BRUSSELS: The European Union would play for time rather than rush to decide on British Prime Minister Boris Johnson’s reluctant request to delay Brexit again, diplomats with the bloc said after a 15-minute meeting on Sunday.

Johnson’s plan to put his Brexit withdrawal deal to the UK parliament on Saturday was derailed after lawmakers voted to withhold a decision on the deal, a move that forced him to seek a third postponement of Britain’s departure from the bloc. Britain’s exit had been envisaged for Oct 31.

From the EU’s point of view, extension options range from just an additional month until the end of November to half a year or longer.

At a rare Sunday meeting of ambassadors of the 27 states, which will make up the EU after Brexit, the diplomats decided to forward Johnson’s deal to the European Parliament for its required approval.

“We’re looking for more clarity towards the end of the week, hoping that by that time we will also see how things develop in London,” one senior EU diplomat said.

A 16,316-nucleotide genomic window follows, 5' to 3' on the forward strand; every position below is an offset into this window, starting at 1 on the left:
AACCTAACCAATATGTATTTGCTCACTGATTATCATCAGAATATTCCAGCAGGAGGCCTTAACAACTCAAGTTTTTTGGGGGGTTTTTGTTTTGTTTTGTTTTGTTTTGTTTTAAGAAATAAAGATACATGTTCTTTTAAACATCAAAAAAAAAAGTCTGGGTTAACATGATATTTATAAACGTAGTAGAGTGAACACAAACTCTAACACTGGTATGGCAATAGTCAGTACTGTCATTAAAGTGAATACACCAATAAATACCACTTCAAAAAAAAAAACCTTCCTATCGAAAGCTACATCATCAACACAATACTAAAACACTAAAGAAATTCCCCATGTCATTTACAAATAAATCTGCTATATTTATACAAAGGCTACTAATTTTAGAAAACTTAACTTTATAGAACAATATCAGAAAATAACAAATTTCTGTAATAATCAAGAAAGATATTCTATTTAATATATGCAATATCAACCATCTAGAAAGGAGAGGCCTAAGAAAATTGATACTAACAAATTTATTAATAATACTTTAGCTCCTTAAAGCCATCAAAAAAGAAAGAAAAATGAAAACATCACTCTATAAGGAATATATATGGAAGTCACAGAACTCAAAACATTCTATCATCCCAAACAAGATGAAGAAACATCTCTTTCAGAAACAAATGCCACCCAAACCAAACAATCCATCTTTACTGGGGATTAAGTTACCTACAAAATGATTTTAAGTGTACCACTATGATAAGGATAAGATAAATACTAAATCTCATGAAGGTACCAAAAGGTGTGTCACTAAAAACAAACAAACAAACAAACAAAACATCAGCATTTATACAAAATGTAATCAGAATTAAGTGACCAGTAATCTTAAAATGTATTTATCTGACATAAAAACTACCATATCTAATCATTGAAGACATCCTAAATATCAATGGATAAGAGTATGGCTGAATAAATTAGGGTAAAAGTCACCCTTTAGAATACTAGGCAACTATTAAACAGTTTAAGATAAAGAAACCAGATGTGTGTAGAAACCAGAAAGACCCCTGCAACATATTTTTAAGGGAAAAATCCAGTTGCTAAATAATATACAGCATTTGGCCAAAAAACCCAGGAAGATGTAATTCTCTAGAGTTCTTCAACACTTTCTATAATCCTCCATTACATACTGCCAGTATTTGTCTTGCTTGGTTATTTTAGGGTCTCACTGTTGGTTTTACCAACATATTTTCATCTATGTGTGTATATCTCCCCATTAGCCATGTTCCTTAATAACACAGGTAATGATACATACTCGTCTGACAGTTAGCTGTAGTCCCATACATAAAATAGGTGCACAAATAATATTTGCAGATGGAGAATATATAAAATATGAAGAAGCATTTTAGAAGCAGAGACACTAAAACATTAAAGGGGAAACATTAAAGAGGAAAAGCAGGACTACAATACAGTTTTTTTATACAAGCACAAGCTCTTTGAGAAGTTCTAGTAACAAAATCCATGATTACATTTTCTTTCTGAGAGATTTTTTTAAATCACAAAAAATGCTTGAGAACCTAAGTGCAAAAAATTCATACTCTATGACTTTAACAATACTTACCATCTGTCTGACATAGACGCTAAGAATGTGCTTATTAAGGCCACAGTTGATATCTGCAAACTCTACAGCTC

Another one added the meeting was very brief: “No questions, no discussion. We are waiting.”

The chairman of European Union leaders, Donald Tusk, said on Saturday he had received the extension request and he would now take “a few days” to consult EU capitals.

Prime Minister Antti Rinne of Finland, which currently holds the EU’s rotating presidency, said on Sunday that it would be “sensible” to agree to a third delay.

While weary of the tortuous Brexit process, EU leaders are keen to avoid a disorderly no-deal Brexit and are unlikely to reject the request. They hope the deal can eventually be approved in London.

Johnson is now expected to put his exit deal to the UK parliament in the next few days.

“The political ball is in Westminster,” said a third senior EU diplomat. “Let’s see how things pan out over the next few days.”

If developments in the UK parliament start to make a no-deal Brexit at the end of the month look unavoidable, the EU would likely step in, diplomats said. EU leaders might end up agreeing any new Brexit date at an emergency summit around next weekend.

The EU 27 have already agreed twice to postpone Brexit from the original deadline of March 29 this year. However, frustration has mounted over the distraction of a process that has dragged on for 3-1/2 years since Britons voted out.

The bloc has said the second extension would be the last one. French President Emmanuel Macron has been the most outspoken and impatient among the leaders on the issue.

Published in Dawn, October 21st, 2019